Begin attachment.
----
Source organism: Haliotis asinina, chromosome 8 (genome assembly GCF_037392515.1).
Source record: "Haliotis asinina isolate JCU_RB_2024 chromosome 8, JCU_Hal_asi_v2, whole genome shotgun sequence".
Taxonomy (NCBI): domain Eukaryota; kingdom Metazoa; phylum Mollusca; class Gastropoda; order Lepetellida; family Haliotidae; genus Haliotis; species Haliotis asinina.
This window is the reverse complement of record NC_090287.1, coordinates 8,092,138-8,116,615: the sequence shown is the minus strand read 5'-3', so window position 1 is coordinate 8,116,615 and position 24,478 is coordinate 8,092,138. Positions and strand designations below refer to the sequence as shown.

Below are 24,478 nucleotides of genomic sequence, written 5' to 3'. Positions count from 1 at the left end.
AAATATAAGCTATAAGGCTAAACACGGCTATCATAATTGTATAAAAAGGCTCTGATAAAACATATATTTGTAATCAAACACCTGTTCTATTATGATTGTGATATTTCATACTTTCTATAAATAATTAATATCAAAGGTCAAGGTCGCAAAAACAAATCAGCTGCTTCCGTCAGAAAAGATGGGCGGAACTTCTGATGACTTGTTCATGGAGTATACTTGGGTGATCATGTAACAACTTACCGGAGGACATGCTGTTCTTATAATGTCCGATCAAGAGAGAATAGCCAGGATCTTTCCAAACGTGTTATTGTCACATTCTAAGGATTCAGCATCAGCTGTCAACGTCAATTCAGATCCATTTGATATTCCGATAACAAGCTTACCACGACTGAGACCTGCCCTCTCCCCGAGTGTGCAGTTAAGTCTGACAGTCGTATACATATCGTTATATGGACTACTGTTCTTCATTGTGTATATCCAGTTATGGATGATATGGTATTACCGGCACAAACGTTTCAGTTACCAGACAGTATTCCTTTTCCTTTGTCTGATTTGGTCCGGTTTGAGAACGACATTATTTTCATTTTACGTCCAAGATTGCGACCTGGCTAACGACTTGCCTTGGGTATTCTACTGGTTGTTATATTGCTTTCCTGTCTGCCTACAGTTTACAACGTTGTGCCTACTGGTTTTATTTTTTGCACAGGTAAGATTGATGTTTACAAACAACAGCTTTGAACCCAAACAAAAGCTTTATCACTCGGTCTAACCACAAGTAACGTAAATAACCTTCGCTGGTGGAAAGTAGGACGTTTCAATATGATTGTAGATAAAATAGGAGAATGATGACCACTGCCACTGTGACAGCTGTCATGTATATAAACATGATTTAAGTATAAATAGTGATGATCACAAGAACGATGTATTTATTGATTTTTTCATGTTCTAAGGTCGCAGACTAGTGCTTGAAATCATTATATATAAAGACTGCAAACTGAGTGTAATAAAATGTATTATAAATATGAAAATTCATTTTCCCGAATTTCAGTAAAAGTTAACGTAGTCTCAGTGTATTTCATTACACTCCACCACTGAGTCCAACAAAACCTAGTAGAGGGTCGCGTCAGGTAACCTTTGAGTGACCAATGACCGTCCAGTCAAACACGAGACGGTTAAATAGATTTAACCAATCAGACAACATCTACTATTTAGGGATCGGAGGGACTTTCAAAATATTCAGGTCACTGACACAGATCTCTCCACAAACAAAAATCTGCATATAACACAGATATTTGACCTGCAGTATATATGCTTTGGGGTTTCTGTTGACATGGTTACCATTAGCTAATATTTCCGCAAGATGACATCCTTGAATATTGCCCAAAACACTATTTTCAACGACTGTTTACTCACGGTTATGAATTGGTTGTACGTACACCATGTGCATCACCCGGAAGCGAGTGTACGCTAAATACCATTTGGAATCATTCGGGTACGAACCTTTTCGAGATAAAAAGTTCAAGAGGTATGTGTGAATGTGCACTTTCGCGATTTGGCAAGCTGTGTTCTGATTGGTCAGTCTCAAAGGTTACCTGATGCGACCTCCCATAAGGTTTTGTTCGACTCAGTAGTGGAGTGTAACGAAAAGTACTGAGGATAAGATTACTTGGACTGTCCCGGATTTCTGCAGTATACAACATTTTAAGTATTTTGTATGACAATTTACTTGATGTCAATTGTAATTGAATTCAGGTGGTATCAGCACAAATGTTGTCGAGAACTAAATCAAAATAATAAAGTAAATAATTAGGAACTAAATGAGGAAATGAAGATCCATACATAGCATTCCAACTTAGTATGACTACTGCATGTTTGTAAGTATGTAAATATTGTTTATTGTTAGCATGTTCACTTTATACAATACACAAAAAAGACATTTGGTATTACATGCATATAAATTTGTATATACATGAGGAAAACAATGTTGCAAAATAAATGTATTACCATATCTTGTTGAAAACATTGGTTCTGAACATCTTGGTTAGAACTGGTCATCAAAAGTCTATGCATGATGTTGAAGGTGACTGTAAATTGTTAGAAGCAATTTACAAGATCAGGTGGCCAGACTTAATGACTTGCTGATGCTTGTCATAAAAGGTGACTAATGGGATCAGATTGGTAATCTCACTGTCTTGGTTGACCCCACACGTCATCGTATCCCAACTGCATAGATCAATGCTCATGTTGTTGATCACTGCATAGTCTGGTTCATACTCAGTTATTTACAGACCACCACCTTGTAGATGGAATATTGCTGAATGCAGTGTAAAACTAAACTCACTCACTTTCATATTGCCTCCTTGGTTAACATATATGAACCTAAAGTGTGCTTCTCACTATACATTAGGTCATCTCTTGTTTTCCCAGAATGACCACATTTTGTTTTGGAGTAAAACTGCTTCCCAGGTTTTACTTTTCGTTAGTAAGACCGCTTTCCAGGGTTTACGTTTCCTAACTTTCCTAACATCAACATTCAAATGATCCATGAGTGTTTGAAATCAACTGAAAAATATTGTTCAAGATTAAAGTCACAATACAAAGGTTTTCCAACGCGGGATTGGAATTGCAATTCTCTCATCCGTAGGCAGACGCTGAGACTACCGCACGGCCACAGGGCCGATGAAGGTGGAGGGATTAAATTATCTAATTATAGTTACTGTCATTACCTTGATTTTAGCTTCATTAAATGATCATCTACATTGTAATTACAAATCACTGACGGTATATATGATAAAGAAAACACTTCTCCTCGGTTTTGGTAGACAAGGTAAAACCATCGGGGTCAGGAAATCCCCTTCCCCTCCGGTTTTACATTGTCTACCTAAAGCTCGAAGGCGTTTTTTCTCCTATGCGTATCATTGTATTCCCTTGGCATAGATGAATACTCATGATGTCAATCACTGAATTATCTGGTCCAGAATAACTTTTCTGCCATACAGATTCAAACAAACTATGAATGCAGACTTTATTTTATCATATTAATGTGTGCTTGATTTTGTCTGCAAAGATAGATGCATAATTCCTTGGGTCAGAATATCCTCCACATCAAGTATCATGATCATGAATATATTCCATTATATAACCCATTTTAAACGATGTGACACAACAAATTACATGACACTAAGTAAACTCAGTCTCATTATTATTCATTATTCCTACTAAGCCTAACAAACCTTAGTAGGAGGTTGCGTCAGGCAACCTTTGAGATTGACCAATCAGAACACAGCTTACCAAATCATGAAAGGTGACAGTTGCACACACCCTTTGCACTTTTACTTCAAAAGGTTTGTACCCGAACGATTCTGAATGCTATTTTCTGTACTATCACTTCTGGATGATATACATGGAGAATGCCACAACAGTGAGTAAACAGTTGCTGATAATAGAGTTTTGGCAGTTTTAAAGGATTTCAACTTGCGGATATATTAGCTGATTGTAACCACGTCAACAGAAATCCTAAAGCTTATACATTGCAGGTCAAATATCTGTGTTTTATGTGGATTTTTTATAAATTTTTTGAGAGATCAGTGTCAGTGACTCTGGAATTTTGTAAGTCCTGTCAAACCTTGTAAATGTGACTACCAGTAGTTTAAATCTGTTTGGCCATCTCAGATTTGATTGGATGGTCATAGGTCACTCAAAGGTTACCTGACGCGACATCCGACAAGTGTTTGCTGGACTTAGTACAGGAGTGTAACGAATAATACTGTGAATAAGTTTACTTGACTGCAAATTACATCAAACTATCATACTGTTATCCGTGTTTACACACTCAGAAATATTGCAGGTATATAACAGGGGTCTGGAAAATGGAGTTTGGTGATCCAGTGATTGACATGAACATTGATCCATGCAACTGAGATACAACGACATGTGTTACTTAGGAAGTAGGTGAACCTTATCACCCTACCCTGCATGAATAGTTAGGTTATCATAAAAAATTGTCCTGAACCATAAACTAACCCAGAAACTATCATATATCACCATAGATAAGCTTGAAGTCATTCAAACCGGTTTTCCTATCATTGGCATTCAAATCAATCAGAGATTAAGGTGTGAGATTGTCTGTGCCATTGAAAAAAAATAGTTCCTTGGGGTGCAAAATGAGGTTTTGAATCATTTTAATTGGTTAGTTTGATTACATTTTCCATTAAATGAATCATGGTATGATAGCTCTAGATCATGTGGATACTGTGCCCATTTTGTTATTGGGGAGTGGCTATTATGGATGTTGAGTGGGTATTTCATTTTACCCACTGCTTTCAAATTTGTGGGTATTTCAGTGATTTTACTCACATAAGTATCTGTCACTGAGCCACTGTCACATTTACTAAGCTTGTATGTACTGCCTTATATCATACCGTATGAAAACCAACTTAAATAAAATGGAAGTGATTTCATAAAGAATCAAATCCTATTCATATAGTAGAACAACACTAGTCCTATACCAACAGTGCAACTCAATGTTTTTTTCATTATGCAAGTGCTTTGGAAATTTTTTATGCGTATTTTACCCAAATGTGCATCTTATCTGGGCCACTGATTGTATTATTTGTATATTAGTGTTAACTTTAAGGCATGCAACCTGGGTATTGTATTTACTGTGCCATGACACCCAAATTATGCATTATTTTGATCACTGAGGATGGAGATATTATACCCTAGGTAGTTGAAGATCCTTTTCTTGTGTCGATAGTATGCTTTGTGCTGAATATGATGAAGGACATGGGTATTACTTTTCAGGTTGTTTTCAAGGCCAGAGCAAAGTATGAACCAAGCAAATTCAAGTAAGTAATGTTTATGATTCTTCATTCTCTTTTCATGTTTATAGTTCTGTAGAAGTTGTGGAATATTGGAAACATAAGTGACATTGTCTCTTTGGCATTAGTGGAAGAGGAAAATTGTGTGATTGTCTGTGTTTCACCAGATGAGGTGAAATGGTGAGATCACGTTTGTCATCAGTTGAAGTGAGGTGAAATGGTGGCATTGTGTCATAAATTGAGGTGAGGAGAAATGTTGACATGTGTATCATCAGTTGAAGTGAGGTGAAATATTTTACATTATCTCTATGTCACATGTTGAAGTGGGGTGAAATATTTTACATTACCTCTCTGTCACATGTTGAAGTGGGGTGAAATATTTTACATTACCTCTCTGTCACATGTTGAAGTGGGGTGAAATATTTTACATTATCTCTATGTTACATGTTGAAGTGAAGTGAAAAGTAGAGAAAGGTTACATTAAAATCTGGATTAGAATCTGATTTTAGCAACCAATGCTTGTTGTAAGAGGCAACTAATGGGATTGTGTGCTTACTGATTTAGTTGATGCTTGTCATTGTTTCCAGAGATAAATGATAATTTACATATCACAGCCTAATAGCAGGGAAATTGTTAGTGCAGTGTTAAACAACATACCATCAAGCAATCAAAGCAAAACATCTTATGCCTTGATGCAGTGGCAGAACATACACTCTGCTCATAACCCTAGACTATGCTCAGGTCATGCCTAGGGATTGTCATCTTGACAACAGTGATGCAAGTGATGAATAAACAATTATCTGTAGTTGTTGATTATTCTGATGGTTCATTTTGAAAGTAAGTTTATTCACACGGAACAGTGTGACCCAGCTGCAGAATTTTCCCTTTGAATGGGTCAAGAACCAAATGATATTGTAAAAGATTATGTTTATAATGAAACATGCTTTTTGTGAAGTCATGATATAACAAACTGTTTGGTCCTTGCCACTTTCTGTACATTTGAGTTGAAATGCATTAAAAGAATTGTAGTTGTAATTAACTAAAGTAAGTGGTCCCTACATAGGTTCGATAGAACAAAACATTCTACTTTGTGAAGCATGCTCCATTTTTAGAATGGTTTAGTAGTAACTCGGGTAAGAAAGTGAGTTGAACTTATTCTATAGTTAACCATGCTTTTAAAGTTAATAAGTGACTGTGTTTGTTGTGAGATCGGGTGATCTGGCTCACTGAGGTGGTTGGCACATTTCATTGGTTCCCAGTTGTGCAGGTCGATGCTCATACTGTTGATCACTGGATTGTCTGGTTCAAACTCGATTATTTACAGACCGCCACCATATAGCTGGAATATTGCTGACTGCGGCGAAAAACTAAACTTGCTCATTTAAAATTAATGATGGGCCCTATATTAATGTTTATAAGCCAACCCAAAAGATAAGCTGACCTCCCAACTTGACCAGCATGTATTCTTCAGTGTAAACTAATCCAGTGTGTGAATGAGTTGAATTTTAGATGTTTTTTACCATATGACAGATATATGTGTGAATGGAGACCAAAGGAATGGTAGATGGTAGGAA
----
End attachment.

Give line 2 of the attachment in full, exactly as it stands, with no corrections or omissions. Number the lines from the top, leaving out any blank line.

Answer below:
Source record: "Haliotis asinina isolate JCU_RB_2024 chromosome 8, JCU_Hal_asi_v2, whole genome shotgun sequence".